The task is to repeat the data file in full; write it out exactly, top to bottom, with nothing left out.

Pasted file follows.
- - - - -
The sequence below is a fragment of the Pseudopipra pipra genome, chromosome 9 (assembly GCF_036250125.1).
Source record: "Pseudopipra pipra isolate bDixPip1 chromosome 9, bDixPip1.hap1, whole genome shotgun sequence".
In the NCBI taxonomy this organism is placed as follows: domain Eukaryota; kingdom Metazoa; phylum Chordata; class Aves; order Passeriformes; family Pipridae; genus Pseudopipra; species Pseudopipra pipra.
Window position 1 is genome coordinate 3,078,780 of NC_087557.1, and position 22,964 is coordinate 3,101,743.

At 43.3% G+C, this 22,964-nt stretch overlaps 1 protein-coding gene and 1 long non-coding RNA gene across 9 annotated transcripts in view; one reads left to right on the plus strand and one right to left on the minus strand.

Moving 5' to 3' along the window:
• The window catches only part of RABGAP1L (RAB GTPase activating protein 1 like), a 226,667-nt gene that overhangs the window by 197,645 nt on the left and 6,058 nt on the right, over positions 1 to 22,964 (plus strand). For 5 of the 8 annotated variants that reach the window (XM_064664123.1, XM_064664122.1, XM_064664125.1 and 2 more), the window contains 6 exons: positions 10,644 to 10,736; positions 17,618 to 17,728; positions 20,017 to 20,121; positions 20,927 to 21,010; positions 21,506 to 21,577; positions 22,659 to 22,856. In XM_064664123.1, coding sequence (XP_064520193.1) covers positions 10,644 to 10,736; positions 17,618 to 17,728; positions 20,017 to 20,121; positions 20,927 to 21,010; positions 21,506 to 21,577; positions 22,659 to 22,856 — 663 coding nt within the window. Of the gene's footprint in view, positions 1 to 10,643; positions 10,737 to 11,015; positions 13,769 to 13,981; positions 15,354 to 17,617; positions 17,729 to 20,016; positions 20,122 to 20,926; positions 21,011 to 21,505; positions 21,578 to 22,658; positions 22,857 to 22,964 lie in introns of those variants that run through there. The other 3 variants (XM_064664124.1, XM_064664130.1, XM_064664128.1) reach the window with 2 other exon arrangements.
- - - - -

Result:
The sequence below is a fragment of the Pseudopipra pipra genome, chromosome 9 (assembly GCF_036250125.1).
Source record: "Pseudopipra pipra isolate bDixPip1 chromosome 9, bDixPip1.hap1, whole genome shotgun sequence".
In the NCBI taxonomy this organism is placed as follows: domain Eukaryota; kingdom Metazoa; phylum Chordata; class Aves; order Passeriformes; family Pipridae; genus Pseudopipra; species Pseudopipra pipra.
Window position 1 is genome coordinate 3,078,780 of NC_087557.1, and position 22,964 is coordinate 3,101,743.

At 43.3% G+C, this 22,964-nt stretch overlaps 1 protein-coding gene and 1 long non-coding RNA gene across 9 annotated transcripts in view; one reads left to right on the plus strand and one right to left on the minus strand.

Moving 5' to 3' along the window:
• The window catches only part of RABGAP1L (RAB GTPase activating protein 1 like), a 226,667-nt gene that overhangs the window by 197,645 nt on the left and 6,058 nt on the right, over positions 1 to 22,964 (plus strand). For 5 of the 8 annotated variants that reach the window (XM_064664123.1, XM_064664122.1, XM_064664125.1 and 2 more), the window contains 6 exons: positions 10,644 to 10,736; positions 17,618 to 17,728; positions 20,017 to 20,121; positions 20,927 to 21,010; positions 21,506 to 21,577; positions 22,659 to 22,856. In XM_064664123.1, coding sequence (XP_064520193.1) covers positions 10,644 to 10,736; positions 17,618 to 17,728; positions 20,017 to 20,121; positions 20,927 to 21,010; positions 21,506 to 21,577; positions 22,659 to 22,856 — 663 coding nt within the window. Of the gene's footprint in view, positions 1 to 10,643; positions 10,737 to 11,015; positions 13,769 to 13,981; positions 15,354 to 17,617; positions 17,729 to 20,016; positions 20,122 to 20,926; positions 21,011 to 21,505; positions 21,578 to 22,658; positions 22,857 to 22,964 lie in introns of those variants that run through there. The other 3 variants (XM_064664124.1, XM_064664130.1, XM_064664128.1) reach the window with 2 other exon arrangements.